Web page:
When preparing to meet with a potential client, lawyers often ask marketers or librarians to prepare a client profile. Too often this is done just hours before the scheduled meeting, and we have to rush it.
Even with very little lead time, you’d be surprised how much information you can get just by visiting and mining the prospect’s website. You should also look for company pages or signatures on social networking sites.
When you have a little more time to prepare, such as a proposal or the resulting beauty pageant, you can dig deeper into the client’s background. Good sources for public companies include SEC filings. Good sources for private companies include the Dun and Bradstreet reports.
A good profile addresses some or all (depending on your time and research skills) of these categories:
- Fast facts
- company overview
- business segments
- products and services
- business partners
- Board of Directors
- key executives
- key developments
- customer representative
- Legal issues and litigation
- case studies
- patent information
- marketing strategy
- news articles
Armed with this kind of information, your lawyers and law firm are well equipped to make good decisions about how to approach a potential client (or anyone else) and how to make a good impression once contact is made.
Competitive intelligence about people
Sometimes information is needed about an individual rather than a company. This person could be a customer, prospective client, competitor, opposing attorney, prospective employee, or potential merger partner. When you know something about the person you are meeting with, you can plan accordingly.
Sometimes you need other types of information about people. For example, you may need to locate a former employee or a potential witness. When such a person has gone ‘out’ electronically, they may not have much to go on. This is where creativity comes into play.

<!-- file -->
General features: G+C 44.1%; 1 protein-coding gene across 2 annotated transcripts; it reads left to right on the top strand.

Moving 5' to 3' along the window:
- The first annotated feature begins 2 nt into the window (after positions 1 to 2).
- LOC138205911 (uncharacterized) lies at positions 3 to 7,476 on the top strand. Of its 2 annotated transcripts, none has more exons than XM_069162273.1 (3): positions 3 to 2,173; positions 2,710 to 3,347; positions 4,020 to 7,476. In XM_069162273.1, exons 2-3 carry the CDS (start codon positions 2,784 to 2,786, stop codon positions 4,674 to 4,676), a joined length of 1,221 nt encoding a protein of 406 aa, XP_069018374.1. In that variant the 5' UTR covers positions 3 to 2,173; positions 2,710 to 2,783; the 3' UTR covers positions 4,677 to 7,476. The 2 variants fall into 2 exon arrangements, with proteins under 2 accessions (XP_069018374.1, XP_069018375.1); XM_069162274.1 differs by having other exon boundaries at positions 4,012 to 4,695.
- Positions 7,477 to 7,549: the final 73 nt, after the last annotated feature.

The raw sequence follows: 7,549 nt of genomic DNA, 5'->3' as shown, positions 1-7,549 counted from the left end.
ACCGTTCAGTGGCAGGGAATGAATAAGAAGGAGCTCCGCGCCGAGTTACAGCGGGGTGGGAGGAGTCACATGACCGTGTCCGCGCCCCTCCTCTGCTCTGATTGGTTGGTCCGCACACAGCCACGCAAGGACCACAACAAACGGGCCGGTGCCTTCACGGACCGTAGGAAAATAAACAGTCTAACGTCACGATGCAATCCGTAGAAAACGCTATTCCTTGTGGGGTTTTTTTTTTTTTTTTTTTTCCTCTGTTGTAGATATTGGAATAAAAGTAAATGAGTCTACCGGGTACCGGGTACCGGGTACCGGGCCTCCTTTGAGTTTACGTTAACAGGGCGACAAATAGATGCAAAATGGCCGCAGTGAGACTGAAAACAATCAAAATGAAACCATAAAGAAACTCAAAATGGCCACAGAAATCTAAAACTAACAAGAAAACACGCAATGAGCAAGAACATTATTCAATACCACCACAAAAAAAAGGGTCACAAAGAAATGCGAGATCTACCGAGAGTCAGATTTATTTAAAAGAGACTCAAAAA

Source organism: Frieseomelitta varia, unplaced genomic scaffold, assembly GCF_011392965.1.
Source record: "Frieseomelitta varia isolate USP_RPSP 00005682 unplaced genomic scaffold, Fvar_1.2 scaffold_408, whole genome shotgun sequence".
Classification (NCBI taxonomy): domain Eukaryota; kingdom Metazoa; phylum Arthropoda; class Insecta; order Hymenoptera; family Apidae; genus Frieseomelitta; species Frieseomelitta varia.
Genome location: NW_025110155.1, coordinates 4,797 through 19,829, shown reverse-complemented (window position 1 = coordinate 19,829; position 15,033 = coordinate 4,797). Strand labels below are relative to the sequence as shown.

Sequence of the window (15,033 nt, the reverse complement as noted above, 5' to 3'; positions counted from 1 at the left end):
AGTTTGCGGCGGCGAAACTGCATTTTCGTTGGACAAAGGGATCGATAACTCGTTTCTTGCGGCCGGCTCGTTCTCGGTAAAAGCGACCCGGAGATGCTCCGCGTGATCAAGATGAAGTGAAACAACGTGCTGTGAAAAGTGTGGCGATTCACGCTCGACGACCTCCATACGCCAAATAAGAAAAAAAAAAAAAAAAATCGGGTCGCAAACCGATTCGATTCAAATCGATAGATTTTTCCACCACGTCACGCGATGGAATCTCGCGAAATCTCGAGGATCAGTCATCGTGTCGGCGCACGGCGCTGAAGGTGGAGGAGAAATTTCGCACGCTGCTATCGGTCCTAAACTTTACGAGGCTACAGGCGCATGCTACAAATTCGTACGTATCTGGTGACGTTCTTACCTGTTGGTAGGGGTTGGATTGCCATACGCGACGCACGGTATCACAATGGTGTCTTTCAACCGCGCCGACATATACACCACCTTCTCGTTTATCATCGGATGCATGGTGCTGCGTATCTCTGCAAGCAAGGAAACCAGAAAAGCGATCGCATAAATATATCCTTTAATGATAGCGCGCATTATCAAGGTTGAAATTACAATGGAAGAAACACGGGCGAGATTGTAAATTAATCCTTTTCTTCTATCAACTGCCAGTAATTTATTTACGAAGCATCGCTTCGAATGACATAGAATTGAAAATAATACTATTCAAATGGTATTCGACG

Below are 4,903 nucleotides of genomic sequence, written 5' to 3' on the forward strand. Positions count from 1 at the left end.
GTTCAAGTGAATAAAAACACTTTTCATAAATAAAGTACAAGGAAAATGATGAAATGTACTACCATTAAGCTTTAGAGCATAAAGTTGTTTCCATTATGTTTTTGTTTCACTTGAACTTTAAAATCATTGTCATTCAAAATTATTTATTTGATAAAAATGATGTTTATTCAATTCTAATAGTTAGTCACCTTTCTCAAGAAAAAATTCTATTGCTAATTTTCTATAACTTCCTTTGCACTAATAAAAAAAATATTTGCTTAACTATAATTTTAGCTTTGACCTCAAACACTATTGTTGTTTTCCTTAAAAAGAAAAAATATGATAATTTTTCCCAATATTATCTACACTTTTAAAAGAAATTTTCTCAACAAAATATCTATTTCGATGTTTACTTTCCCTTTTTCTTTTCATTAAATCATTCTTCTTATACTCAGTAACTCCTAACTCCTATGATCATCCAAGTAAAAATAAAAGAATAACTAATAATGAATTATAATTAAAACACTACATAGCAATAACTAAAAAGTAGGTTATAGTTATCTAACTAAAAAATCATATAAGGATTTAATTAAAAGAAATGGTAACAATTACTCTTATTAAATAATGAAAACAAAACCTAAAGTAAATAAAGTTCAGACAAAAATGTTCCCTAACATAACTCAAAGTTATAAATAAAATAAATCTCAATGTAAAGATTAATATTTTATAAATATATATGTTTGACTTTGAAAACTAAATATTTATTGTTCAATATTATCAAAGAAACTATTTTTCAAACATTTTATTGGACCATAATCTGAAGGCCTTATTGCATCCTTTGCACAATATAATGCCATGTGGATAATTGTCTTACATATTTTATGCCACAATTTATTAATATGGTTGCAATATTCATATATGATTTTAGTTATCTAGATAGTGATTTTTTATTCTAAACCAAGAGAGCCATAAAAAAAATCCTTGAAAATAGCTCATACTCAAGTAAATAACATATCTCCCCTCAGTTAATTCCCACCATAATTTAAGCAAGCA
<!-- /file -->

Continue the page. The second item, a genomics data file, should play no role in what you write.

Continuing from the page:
In one such case, a former executive had been gone from a company for five years. He had a common name, which made the search even more difficult. Someone remembered him saying that he wanted to take over his family’s farm. By using the farm subsidy database and narrowing the search by general geographic area and the man’s age, we were able to locate him for our client.
Another reason to search for people is to acquire their contact information for use in a marketing database. Good sources of contact information include telephone directories, professional directories, and professional licensing agencies (if you know a person’s profession). Online sources include a search on Yahoo! People.
Many of the business and general resources mentioned in the “company” research section of this article work just as well for individuals.
Competitive intelligence experts often use a site called Jigsaw, owned by Salesforce. It’s a database of business-to-business contracts populated by marketers and salespeople from across the country. By contributing their contacts, users gain access to the database. Includes 30 million contacts. It’s an especially good source for contact information for people below the usual C-level executives listed in most directories.
If you know the location of a person, you can search local and regional media for mentions of their names and activities. Social networks such as Martindale Hubbell, LinkedIn, Facebook, Google+, Twitter and YouTube are also good resources. So are blog searches. Social media includes contact information, but also extends your research with less formal “chat” about people, their activities, and the companies they work for.
When collecting information about people, you want to use a wide variety of sources, and you want to be very careful to validate any information you find before acting on it. There is a lot of misinformation out there. There are also privacy concerns.
Today, information about companies and individuals is widely available. In fact, you could easily draw all the data. The trick is to focus your search in light of your business goals. With this information in hand, you are well positioned to make good decisions about the future of your law firm and your work.
This article is based on a January article. 10 2012 presentation to the Rocky Mountain Chapter of the Legal Making Association by Wanda McDavid and Judy Goater of Access Information, a Denver-based firm that provides competitive intelligence for law firms across the country.